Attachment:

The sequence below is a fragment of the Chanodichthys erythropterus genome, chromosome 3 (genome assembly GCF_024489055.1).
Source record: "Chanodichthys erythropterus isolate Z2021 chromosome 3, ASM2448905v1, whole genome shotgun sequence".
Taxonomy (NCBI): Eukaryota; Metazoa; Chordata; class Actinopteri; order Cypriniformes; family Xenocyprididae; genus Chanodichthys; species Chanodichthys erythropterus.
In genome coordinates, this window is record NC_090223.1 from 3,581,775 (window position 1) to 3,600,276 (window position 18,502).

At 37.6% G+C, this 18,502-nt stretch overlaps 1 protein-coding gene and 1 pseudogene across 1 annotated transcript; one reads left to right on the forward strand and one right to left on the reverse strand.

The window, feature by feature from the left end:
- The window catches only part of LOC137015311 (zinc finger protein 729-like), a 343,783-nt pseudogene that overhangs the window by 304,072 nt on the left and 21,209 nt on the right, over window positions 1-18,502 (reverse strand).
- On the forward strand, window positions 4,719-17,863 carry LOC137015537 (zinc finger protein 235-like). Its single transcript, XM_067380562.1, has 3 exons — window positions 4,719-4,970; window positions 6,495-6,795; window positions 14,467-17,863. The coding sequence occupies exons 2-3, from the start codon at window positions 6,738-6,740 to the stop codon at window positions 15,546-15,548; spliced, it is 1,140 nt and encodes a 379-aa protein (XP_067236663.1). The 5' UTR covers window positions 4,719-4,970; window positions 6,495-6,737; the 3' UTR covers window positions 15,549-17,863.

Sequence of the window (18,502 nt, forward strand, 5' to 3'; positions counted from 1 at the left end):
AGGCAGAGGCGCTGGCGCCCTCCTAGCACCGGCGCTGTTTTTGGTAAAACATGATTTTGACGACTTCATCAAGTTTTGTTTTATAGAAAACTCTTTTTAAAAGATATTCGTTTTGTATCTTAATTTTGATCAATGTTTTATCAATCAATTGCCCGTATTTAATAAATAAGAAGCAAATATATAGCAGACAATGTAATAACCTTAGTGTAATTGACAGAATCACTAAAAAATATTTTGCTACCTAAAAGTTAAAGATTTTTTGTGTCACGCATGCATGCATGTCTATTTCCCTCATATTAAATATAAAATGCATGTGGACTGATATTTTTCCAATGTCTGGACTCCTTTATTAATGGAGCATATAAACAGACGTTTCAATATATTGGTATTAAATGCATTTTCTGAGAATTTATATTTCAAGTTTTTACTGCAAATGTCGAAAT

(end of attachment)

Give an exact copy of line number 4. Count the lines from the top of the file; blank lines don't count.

In genome coordinates, this window is record NC_090223.1 from 3,581,775 (window position 1) to 3,600,276 (window position 18,502).